• Tamora Pierce often "casts" characters in her head in both her Tortall Universe and Circle of Magic books — sometimes the actor themselves or a role they've played. Rosethorn, for example, is based on Kira Nerys. (Yes, she's a Trekkie.) Rosto the Piper is played by James Marsters, which is pretty clear when you read Beka's description and then look at a picture of, say, Spike.
  • Played with in Gaunt's Ghosts. In the books, Gaunt is described as having blonde hair and it's generally agreed he was modeled after Sean Bean's performance in Sharpe. The funny thing is that the cover art also looks like Sharpe, only this time as he's described in the books.
  • Christopher Fowler's novel Hell Train is conceived as the novelisation of a fictional "lost" Hammer Horror film, with a framing narrative around the planning of the film. This includes an in-canon casting chapter where it's discussed which of the Hammer regulars and other well-known English character actors would play the major characters.
  • Happens in-universe in Nora Roberts' Tribute. After meeting Former Child Star Cilla McGowan, graphic novelist Ford Sawyer is inspired to create a new superheroine and bases her appearance off of Cilla's.
  • A.J. Butcher, the author of Spy High, said that he envisioned Lori as the tennis player Anna Kournikova, and would want her to be played by Kournikova in any screen adaptation (although Kournikova isn't an actress.)
  • William Goldman says he wrote Fezzik in The Princess Bride with André the Giant in mind. They got him for the movie, even though he didn't speak English!
  • Rex Mundi, the co-hero of Robert Rankin's Armageddon trilogy, is repeatedly described as looking like a young Harrison Ford. The third book in the trilogy finishes with "credits" (including actors who at the time of publication were obviously far too old for the characters (or, in the case of Orson Welles, too dead)). It also has a bunch of minor characters arguing over which film star they resemble as they fight to get more page space. Note that Rex's co-hero is a time-travelling Elvis Presley.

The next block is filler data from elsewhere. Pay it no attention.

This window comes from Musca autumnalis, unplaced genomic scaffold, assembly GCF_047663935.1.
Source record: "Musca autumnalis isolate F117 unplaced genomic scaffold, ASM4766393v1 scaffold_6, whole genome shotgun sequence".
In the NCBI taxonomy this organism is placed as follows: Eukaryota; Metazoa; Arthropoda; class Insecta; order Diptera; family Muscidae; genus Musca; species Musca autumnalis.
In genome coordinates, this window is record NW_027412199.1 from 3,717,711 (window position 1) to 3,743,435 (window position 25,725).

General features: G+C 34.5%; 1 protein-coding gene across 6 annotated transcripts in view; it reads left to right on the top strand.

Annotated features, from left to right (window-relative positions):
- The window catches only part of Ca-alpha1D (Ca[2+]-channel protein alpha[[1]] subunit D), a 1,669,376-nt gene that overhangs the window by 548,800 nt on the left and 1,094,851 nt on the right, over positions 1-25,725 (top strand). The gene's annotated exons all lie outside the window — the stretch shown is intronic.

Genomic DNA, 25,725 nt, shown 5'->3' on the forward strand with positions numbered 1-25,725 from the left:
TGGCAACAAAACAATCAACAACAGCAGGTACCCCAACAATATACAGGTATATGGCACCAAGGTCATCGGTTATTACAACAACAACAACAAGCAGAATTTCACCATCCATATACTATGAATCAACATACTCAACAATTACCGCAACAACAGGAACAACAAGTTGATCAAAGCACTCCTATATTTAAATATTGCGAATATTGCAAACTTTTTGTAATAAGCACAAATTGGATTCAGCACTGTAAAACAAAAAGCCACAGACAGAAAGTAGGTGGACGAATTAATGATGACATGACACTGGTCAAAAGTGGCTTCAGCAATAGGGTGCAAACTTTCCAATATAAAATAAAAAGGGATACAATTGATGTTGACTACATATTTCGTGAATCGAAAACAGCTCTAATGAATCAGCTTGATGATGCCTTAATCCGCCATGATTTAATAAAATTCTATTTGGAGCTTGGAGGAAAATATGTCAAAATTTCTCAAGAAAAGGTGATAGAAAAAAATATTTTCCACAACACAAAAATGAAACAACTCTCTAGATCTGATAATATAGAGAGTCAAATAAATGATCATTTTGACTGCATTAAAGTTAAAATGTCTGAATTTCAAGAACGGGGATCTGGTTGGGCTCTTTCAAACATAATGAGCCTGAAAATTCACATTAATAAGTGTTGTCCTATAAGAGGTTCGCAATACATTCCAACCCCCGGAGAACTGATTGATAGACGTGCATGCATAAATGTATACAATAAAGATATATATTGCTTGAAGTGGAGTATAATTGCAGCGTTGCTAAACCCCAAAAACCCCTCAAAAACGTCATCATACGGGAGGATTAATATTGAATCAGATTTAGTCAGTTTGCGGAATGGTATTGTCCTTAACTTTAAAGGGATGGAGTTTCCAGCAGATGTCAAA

• Writer Ian Fleming based the James Bond's original appearance on that of singer/actor Hoagy Carmichael. In later books, however, Fleming made Bond more closely resemble actor Sean Connery (including making the character part Scottish). Fleming's ideal choice was Cary Grant.
  • Recurring Star Wars character Kell Tainer resembles Jason Segel in illustrations. Both of them are very tall, so it's possibly intentional.
  • Neil Gaiman says that Shadow from American Gods is supposed to look like Dwayne Johnson.
  • An odd partial example - the The Pirates books make a point out of describing the Captain in the introduction to every book as "all teeth and curls" and with "a pleasant, open face", both notorious clichés used to describe Tom Baker and Peter Davison's Doctors in Doctor Who ("teeth and curls" coming from a notorious Take That! line by Jon Pertwee's Doctor in "The Five Doctors", and "pleasant open face" from Terrance Dicks' Target novelisations). However, when the author was asked about whether he imagined the Captain being 'played' by those actors in an interview, he admitted that he didn't imagine him as anyone specific at all. The version of him that appears in The Pirates! In an Adventure with Scientists looks slightly like a mixture of Tom Baker and Peter Davison, but in the art style it's hard to tell, and his voice performance (by Hugh Grant) and animation is nothing like how either of them would have played the role.
  • Word of God is that in Star Trek: Vanguard, Admiral Nogura is "played" by Mako and Jon Cooper is James Naughton.
  • The depiction of Frost in the last book's cover of the Magic University series has a staggering resemblance to Keira Knightley.
  • The children's book Out of the Dust features a non-celebrity example. On the cover, there is a historical photograph of a girl named Lucille Burroughs. Word of God is that Billie Jo looks like her.